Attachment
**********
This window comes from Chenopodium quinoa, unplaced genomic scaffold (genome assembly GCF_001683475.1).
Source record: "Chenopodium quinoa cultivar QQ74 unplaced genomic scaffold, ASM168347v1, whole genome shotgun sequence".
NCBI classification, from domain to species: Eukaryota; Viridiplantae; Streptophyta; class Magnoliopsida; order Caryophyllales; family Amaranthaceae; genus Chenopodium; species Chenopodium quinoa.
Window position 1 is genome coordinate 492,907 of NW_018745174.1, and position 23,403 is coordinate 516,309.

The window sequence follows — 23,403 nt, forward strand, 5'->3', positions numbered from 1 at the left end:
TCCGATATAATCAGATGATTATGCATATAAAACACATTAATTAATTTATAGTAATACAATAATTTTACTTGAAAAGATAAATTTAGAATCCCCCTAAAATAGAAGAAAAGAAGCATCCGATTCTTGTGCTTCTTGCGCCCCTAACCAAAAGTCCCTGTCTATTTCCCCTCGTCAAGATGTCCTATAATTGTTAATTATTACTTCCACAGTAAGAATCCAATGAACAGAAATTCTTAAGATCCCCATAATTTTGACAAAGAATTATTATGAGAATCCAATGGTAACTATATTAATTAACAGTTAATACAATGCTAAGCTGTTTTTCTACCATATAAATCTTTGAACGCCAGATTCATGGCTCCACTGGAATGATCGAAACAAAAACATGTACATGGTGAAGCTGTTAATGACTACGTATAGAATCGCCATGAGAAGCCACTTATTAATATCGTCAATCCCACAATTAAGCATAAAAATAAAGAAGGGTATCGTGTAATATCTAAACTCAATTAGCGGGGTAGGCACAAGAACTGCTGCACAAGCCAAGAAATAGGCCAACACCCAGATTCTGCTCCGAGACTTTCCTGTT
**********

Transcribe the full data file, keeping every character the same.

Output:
This window comes from Chenopodium quinoa, unplaced genomic scaffold (genome assembly GCF_001683475.1).
Source record: "Chenopodium quinoa cultivar QQ74 unplaced genomic scaffold, ASM168347v1, whole genome shotgun sequence".
NCBI classification, from domain to species: Eukaryota; Viridiplantae; Streptophyta; class Magnoliopsida; order Caryophyllales; family Amaranthaceae; genus Chenopodium; species Chenopodium quinoa.
Window position 1 is genome coordinate 492,907 of NW_018745174.1, and position 23,403 is coordinate 516,309.

The window sequence follows — 23,403 nt, forward strand, 5'->3', positions numbered from 1 at the left end:
TCCGATATAATCAGATGATTATGCATATAAAACACATTAATTAATTTATAGTAATACAATAATTTTACTTGAAAAGATAAATTTAGAATCCCCCTAAAATAGAAGAAAAGAAGCATCCGATTCTTGTGCTTCTTGCGCCCCTAACCAAAAGTCCCTGTCTATTTCCCCTCGTCAAGATGTCCTATAATTGTTAATTATTACTTCCACAGTAAGAATCCAATGAACAGAAATTCTTAAGATCCCCATAATTTTGACAAAGAATTATTATGAGAATCCAATGGTAACTATATTAATTAACAGTTAATACAATGCTAAGCTGTTTTTCTACCATATAAATCTTTGAACGCCAGATTCATGGCTCCACTGGAATGATCGAAACAAAAACATGTACATGGTGAAGCTGTTAATGACTACGTATAGAATCGCCATGAGAAGCCACTTATTAATATCGTCAATCCCACAATTAAGCATAAAAATAAAGAAGGGTATCGTGTAATATCTAAACTCAATTAGCGGGGTAGGCACAAGAACTGCTGCACAAGCCAAGAAATAGGCCAACACCCAGATTCTGCTCCGAGACTTTCCTGTT